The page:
By Chris Bubeck and Patrice Pascual
ANNAPOLIS – Western Maryland lawmakers gave generally high marks to Gov. Parris Glendening’s calls Wednesday for more spending on schools, services for the disabled and health care for the poor.
The region’s lawmakers were particularly pleased with the governor’s announcement that the state would build another prison in Western Maryland.
But like most rural-area lawmakers, Western Maryland legislators said they were worried about the governor’s call for regulations to rein in Pfiesteria piscicida and the impact that it could have on farmers.
“It is a major issue and one that needs further examination,” said Del. George Edwards, R-Garrett.
Many delegation members said the debate over pfiesteria, a toxic microbe that has been blamed for fishkills on the Eastern Shore, could be one of the more heavily debated issues this session.
Overall, however, Western Maryland lawmakers appeared pleased with the speech.
“I look forward to working with him in accomplishing all the important issues he’s dealing with,” said House Speaker Casper Taylor, D-Allegany.
He, like many other members of the delegation, supported the governor’s call for increased spending on schools. They also backed his proposals to improve health care, increase higher education, especially in technology, and to continue decrease in crime.
Sen. Donald Munson, R-Washington, said the promised construction of a new prison is important for the state as well as the region.
“There is no question the drug culture we are living in will require more prisons,” said Munson.
But while they expressed satisfaction with the overall speech, some were disappointed that Glendening did not propose using a $283 million budget surplus for further income tax cuts.
Edwards said a tax cut would have been a better use of the budget surplus, putting money in people’s hands that they would spend and in turn benefit the economy. Sen. John Hafer, R- Allegany, and Sen. John Derr, R-Frederick, also supported using more of the surplus to reduce income taxes.
In his 37-minute speech, Glendening cited Maryland’s $283 million budget surplus and proposed that $100 million of it be banked to pay for the 10 percent income tax reductions approved last year. Those cuts, he said, “will return more than $1 billion to the people of Maryland over the next five years.”
With a flush treasury and a re-election campaign ahead, Glendening said spending on children, jobs and controlling toxic pfiesteria would be at the top of his 1998 legislative agenda.
The governor was interrupted by applause 20 times during his talk, which was peppered with historic references to Maryland as a place of “liberty and opportunity.”
Applause was noticeably absent as the governor talked about his proposals to fight the re-emergence of pfiesteria.
His agenda calls for reducing fertilizer runoff from farms as a way to control pfiesteria. Specifically, he called for all farms to have nutrient management plans by 2000 with “strong enforcement mechanisms” for non-compliance.
Edwards and Hafer said there is no concrete proof that the problems related to the toxic microorganism are a result of nutrient runoffs from farms. Hafer added, that as a farmer, he knows that most farmers are interested in keeping nutrients from running off their fields.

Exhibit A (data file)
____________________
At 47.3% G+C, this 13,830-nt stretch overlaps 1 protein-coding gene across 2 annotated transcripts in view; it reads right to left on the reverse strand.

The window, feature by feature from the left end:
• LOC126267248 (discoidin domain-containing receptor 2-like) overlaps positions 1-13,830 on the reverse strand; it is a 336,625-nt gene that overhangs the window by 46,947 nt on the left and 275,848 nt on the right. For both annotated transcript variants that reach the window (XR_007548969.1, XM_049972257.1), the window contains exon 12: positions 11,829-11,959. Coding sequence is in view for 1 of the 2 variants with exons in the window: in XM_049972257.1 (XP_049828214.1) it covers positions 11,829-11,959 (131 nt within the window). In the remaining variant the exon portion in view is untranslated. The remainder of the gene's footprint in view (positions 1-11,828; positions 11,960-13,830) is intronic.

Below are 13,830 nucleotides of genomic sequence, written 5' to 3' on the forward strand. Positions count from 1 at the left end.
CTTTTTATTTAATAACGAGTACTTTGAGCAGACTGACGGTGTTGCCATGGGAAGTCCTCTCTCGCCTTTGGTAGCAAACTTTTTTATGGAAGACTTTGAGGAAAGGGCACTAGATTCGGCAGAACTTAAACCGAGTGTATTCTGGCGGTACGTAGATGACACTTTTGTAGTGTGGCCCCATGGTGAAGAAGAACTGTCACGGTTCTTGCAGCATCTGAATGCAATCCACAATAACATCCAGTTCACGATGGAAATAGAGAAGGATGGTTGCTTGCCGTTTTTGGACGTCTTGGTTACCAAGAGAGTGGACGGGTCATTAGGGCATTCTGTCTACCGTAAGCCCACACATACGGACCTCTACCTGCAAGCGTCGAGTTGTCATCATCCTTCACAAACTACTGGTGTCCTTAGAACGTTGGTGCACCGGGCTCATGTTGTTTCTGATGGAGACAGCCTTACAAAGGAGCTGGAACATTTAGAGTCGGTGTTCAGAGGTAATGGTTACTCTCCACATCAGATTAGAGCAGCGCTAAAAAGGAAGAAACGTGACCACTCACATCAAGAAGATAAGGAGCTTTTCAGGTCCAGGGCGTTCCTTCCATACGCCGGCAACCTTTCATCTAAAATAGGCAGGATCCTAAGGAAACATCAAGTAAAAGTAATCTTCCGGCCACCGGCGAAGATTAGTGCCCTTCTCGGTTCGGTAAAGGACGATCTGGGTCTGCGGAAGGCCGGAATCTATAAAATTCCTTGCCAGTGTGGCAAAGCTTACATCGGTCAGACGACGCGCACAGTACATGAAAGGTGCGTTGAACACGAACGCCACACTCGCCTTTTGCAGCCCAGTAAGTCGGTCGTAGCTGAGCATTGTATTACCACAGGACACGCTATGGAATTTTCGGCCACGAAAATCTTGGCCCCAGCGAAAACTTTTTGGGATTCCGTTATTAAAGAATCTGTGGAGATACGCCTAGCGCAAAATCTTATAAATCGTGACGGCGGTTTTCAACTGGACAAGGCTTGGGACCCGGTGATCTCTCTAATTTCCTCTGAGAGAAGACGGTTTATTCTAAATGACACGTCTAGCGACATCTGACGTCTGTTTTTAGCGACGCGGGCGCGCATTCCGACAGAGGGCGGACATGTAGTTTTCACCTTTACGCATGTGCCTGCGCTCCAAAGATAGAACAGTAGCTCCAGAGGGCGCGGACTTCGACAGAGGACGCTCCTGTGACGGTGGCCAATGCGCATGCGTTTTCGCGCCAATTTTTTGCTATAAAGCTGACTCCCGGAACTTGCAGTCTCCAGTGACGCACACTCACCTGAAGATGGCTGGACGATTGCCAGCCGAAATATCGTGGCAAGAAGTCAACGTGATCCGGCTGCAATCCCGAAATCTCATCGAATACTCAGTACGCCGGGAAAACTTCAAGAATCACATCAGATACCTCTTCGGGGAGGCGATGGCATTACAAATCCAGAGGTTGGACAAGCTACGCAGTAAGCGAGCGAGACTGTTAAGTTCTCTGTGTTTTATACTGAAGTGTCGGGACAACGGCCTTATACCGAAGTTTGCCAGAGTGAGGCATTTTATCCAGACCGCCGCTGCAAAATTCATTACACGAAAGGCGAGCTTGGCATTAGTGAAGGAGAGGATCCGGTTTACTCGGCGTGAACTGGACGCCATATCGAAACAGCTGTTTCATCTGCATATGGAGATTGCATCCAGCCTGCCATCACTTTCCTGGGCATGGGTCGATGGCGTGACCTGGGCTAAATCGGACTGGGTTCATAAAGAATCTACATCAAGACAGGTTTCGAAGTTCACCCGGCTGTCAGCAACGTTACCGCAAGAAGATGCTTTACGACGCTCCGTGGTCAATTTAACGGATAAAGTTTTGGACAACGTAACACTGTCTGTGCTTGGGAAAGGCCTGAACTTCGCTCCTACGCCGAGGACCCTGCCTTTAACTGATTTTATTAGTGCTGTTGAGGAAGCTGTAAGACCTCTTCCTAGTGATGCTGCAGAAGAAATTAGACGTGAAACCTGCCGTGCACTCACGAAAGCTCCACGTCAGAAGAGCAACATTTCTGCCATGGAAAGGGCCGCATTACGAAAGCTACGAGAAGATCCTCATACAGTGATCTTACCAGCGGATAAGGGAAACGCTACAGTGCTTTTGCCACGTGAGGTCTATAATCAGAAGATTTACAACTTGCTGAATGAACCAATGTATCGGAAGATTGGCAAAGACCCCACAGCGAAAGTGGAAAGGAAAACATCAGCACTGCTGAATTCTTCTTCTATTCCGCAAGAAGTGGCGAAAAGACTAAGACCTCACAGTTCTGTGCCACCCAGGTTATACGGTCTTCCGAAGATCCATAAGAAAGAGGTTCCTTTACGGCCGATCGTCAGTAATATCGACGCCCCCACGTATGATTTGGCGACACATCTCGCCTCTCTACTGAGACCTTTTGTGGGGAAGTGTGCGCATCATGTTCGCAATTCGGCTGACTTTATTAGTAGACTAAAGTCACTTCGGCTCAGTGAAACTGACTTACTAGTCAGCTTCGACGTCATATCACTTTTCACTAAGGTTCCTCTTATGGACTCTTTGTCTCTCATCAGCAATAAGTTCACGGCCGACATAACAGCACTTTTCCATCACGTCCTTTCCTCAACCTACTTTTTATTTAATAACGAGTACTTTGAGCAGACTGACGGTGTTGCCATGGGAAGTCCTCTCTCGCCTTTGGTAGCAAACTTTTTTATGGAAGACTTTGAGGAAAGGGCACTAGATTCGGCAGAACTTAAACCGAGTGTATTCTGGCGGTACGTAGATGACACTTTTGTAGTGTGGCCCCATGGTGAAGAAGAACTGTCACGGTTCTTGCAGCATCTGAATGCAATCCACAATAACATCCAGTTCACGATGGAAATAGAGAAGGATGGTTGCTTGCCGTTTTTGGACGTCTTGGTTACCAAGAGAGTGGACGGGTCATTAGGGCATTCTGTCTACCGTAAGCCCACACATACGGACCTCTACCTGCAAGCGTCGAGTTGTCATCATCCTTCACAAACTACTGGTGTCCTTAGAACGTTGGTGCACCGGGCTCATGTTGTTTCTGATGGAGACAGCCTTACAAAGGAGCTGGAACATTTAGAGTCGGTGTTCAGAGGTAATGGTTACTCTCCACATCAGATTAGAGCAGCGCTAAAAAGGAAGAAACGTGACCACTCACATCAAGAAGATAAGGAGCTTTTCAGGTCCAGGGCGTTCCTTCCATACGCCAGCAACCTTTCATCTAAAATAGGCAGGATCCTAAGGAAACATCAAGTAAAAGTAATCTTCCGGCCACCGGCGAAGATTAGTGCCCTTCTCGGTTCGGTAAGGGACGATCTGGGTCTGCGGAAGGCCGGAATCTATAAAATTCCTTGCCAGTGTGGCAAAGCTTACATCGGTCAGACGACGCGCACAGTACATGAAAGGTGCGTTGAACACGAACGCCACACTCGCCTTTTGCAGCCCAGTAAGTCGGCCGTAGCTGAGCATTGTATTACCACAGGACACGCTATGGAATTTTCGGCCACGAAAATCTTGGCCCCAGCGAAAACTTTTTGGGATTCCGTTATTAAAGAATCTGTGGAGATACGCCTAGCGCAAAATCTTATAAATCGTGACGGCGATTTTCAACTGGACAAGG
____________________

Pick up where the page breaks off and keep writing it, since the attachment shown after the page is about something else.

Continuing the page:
The governor took pains to point out that “the state is not blaming farmers for the outbreaks” of pfiesteria that led him to order some waterways closed last summer.
His plan also calls for state programs to educate suburban homeowners on responsible use of fertilizers and it earmarks $1.6 million for research into the still-mysterious microbe.
The plan will affect all farms in Maryland, even though pfiesteria problems have been limited to the Eastern Shore.
“I don’t think we have much of a choice,” said Derr.
Glendening pledged the most money for public education, including $222 million in capital improvements to schools, and an additional $181 million for “additional teachers, textbooks, and to support science and arts programs.”
He also pledged an additional $64 million for higher education, the first installment on a promised $635 million for colleges over the next four years, and an extra $119 million for capital improvements on state campuses.
Republicans said the speech promised too much to too many. Del. Robert L. Flanagan, R-Howard, charged that “the governor is using the $283 million as a campaign fund. When he was Prince George’s County executive, he made promises that couldn’t be kept. …He’s setting up the next governor for the same thing.”
Glendening used a prop to underscore his plan to fund regular health care for 60,000 of Maryland’s uninsured children. Holding up what looked to be a used bottle of pink antibiotic, familiar to most any parent, he said such low-cost treatments under his plan would save the state costly payments for treatment of serious ear problems later. That line earned sustained applause.
Glendening’s best-received item was a proposed 50 percent increase in the fund for fire protection and rescue services, a tribute to the late Sen. Bill Amoss, D-Harford, who died last year.
The governor also advocated increased spending for the 5,300 citizens with disabilities whom he said are waiting for state services.